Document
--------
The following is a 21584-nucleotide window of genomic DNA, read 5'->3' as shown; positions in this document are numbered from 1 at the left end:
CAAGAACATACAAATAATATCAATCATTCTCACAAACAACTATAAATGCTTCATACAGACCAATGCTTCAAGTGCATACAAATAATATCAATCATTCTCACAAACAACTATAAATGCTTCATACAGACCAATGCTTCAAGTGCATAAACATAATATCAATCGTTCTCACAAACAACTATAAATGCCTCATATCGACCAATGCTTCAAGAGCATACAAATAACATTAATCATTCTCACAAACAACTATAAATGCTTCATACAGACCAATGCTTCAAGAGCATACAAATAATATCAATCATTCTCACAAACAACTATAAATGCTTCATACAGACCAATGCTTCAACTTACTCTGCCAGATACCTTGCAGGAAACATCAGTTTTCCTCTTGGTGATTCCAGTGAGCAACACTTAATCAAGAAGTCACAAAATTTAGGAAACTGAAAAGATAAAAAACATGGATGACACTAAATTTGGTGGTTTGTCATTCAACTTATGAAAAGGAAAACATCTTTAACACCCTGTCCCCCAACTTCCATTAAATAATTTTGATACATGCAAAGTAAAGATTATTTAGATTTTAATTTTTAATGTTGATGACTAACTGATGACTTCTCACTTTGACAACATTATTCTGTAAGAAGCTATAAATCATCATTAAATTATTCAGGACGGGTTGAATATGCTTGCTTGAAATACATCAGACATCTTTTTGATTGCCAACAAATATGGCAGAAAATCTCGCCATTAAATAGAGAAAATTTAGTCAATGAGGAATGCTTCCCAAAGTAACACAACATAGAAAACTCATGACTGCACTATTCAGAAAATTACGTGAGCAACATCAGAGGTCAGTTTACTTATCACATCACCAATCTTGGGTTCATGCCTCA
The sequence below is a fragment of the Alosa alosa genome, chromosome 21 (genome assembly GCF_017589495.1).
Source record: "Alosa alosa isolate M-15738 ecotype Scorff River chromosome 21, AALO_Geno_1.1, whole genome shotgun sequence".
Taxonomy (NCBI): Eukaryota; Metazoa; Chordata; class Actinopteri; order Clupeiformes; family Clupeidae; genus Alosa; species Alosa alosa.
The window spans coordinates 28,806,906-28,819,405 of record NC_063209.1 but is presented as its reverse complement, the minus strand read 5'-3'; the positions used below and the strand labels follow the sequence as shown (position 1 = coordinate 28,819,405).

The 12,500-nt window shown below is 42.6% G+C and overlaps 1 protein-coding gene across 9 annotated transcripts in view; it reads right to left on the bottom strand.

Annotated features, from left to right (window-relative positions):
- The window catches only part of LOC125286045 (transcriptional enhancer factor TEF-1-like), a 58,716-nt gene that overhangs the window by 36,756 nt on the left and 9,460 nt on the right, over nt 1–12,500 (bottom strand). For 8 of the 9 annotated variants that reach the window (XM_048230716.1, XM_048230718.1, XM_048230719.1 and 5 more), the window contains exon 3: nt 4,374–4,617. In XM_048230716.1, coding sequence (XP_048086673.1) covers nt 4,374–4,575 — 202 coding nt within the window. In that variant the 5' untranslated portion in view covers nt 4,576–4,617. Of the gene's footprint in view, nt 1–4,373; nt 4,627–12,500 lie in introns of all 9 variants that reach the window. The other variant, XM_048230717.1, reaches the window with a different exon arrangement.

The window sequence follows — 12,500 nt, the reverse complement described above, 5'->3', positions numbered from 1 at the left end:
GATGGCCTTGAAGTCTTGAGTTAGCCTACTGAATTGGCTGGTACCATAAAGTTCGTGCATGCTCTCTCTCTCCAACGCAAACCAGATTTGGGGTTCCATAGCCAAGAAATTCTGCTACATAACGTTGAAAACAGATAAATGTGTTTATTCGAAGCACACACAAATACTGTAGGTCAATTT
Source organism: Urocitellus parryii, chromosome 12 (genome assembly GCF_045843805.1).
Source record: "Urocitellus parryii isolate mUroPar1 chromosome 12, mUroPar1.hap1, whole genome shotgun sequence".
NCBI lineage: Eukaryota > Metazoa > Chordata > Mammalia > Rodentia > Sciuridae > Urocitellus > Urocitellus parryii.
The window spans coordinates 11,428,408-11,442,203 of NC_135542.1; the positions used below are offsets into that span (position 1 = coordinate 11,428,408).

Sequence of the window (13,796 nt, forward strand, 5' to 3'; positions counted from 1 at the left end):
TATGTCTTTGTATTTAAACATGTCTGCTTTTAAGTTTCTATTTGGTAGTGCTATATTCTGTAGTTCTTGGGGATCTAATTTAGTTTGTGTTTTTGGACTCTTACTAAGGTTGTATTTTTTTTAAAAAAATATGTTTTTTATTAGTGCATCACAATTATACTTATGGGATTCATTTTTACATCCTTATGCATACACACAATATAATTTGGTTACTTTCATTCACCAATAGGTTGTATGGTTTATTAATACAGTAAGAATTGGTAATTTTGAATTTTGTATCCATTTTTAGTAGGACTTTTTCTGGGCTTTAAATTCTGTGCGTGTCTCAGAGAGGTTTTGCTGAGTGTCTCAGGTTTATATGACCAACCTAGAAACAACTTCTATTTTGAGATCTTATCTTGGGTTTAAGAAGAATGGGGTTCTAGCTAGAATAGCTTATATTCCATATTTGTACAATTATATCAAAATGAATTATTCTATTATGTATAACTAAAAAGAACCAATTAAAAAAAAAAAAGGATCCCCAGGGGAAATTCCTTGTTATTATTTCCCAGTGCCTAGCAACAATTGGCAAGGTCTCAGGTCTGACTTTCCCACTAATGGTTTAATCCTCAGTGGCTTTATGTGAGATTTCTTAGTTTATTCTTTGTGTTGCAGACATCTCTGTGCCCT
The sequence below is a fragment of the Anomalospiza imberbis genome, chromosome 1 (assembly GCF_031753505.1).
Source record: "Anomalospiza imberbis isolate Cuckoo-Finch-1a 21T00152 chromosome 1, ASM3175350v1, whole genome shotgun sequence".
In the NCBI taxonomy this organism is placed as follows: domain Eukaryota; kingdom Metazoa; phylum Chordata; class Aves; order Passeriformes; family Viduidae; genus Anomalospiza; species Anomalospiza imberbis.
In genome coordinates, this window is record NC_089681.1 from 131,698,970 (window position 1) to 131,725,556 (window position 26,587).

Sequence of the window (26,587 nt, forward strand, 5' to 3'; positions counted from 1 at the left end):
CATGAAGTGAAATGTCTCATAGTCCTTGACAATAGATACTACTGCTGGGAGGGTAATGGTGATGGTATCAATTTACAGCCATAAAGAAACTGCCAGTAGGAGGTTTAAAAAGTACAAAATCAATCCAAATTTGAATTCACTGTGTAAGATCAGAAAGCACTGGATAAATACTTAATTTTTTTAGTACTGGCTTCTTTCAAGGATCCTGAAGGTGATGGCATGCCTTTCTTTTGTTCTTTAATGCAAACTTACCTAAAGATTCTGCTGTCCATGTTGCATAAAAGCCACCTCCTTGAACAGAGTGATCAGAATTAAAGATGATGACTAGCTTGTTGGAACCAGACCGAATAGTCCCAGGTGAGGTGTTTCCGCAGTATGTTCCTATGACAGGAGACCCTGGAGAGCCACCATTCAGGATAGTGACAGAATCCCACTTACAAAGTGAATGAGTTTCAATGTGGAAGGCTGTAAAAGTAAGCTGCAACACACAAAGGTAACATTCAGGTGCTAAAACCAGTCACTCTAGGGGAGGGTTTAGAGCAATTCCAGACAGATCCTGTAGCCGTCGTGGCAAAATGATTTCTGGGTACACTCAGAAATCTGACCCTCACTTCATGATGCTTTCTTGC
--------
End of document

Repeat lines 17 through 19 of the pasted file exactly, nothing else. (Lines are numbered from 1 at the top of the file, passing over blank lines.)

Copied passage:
TATGTCTTTGTATTTAAACATGTCTGCTTTTAAGTTTCTATTTGGTAGTGCTATATTCTGTAGTTCTTGGGGATCTAATTTAGTTTGTGTTTTTGGACTCTTACTAAGGTTGTATTTTTTTTAAAAAAATATGTTTTTTATTAGTGCATCACAATTATACTTATGGGATTCATTTTTACATCCTTATGCATACACACAATATAATTTGGTTACTTTCATTCACCAATAGGTTGTATGGTTTATTAATACAGTAAGAATTGGTAATTTTGAATTTTGTATCCATTTTTAGTAGGACTTTTTCTGGGCTTTAAATTCTGTGCGTGTCTCAGAGAGGTTTTGCTGAGTGTCTCAGGTTTATATGACCAACCTAGAAACAACTTCTATTTTGAGATCTTATCTTGGGTTTAAGAAGAATGGGGTTCTAGCTAGAATAGCTTATATTCCATATTTGTACAATTATATCAAAATGAATTATTCTATTATGTATAACTAAAAAGAACCAATTAAAAAAAAAAAAGGATCCCCAGGGGAAATTCCTTGTTATTATTTCCCAGTGCCTAGCAACAATTGGCAAGGTCTCAGGTCTGACTTTCCCACTAATGGTTTAATCCTCAGTGGCTTTATGTGAGATTTCTTAGTTTATTCTTTGTGTTGCAGACATCTCTGTGCCCT
The sequence below is a fragment of the Anomalospiza imberbis genome, chromosome 1 (assembly GCF_031753505.1).
Source record: "Anomalospiza imberbis isolate Cuckoo-Finch-1a 21T00152 chromosome 1, ASM3175350v1, whole genome shotgun sequence".